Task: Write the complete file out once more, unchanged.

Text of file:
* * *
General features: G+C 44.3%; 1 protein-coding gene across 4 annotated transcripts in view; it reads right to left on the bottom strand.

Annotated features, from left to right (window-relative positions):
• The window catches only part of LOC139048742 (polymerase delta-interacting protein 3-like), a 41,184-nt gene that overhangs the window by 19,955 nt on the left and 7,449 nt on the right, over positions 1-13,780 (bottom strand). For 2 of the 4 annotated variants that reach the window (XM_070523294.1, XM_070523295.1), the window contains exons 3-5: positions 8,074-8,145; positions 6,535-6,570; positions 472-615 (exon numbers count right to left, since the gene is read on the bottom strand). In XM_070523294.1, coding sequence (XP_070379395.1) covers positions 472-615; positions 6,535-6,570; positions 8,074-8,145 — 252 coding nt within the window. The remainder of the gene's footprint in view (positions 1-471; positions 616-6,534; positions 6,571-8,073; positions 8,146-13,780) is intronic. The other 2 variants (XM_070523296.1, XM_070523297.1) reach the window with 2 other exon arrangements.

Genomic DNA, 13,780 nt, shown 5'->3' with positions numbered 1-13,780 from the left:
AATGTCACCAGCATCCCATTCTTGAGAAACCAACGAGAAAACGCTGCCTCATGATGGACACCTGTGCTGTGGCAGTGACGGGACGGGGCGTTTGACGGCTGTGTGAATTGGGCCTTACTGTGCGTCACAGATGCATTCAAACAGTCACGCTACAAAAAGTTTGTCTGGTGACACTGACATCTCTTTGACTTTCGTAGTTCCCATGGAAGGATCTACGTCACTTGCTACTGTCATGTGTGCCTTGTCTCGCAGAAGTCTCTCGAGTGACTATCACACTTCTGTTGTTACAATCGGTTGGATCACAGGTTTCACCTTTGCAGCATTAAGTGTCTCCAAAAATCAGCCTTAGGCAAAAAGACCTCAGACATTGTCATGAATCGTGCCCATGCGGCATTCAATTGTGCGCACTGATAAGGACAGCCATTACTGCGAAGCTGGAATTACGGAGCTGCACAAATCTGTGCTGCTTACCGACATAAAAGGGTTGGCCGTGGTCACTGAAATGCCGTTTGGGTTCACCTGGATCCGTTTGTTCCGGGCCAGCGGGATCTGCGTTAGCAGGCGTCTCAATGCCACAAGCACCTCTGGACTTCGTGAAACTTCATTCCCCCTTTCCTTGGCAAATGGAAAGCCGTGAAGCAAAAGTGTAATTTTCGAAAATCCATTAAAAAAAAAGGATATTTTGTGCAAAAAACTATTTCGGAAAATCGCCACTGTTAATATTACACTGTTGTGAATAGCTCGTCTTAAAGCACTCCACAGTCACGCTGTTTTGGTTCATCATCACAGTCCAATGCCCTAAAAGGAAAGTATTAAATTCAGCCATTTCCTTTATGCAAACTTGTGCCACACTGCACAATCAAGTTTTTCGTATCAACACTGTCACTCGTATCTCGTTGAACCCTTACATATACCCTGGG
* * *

General features: G+C 44.3%; 1 protein-coding gene across 4 annotated transcripts in view; it reads right to left on the bottom strand.

Annotated features, from left to right (window-relative positions):
• The window catches only part of LOC139048742 (polymerase delta-interacting protein 3-like), a 41,184-nt gene that overhangs the window by 19,955 nt on the left and 7,449 nt on the right, over positions 1-13,780 (bottom strand). For 2 of the 4 annotated variants that reach the window (XM_070523294.1, XM_070523295.1), the window contains exons 3-5: positions 8,074-8,145; positions 6,535-6,570; positions 472-615 (exon numbers count right to left, since the gene is read on the bottom strand). In XM_070523294.1, coding sequence (XP_070379395.1) covers positions 472-615; positions 6,535-6,570; positions 8,074-8,145 — 252 coding nt within the window. The remainder of the gene's footprint in view (positions 1-471; positions 616-6,534; positions 6,571-8,073; positions 8,146-13,780) is intronic. The other 2 variants (XM_070523296.1, XM_070523297.1) reach the window with 2 other exon arrangements.

Genomic DNA, 13,780 nt, shown 5'->3' with positions numbered 1-13,780 from the left:
AATGTCACCAGCATCCCATTCTTGAGAAACCAACGAGAAAACGCTGCCTCATGATGGACACCTGTGCTGTGGCAGTGACGGGACGGGGCGTTTGACGGCTGTGTGAATTGGGCCTTACTGTGCGTCACAGATGCATTCAAACAGTCACGCTACAAAAAGTTTGTCTGGTGACACTGACATCTCTTTGACTTTCGTAGTTCCCATGGAAGGATCTACGTCACTTGCTACTGTCATGTGTGCCTTGTCTCGCAGAAGTCTCTCGAGTGACTATCACACTTCTGTTGTTACAATCGGTTGGATCACAGGTTTCACCTTTGCAGCATTAAGTGTCTCCAAAAATCAGCCTTAGGCAAAAAGACCTCAGACATTGTCATGAATCGTGCCCATGCGGCATTCAATTGTGCGCACTGATAAGGACAGCCATTACTGCGAAGCTGGAATTACGGAGCTGCACAAATCTGTGCTGCTTACCGACATAAAAGGGTTGGCCGTGGTCACTGAAATGCCGTTTGGGTTCACCTGGATCCGTTTGTTCCGGGCCAGCGGGATCTGCGTTAGCAGGCGTCTCAATGCCACAAGCACCTCTGGACTTCGTGAAACTTCATTCCCCCTTTCCTTGGCAAATGGAAAGCCGTGAAGCAAAAGTGTAATTTTCGAAAATCCATTAAAAAAAAAGGATATTTTGTGCAAAAAACTATTTCGGAAAATCGCCACTGTTAATATTACACTGTTGTGAATAGCTCGTCTTAAAGCACTCCACAGTCACGCTGTTTTGGTTCATCATCACAGTCCAATGCCCTAAAAGGAAAGTATTAAATTCAGCCATTTCCTTTATGCAAACTTGTGCCACACTGCACAATCAAGTTTTTCGTATCAACACTGTCACTCGTATCTCGTTGAACCCTTACATATACCCTGGG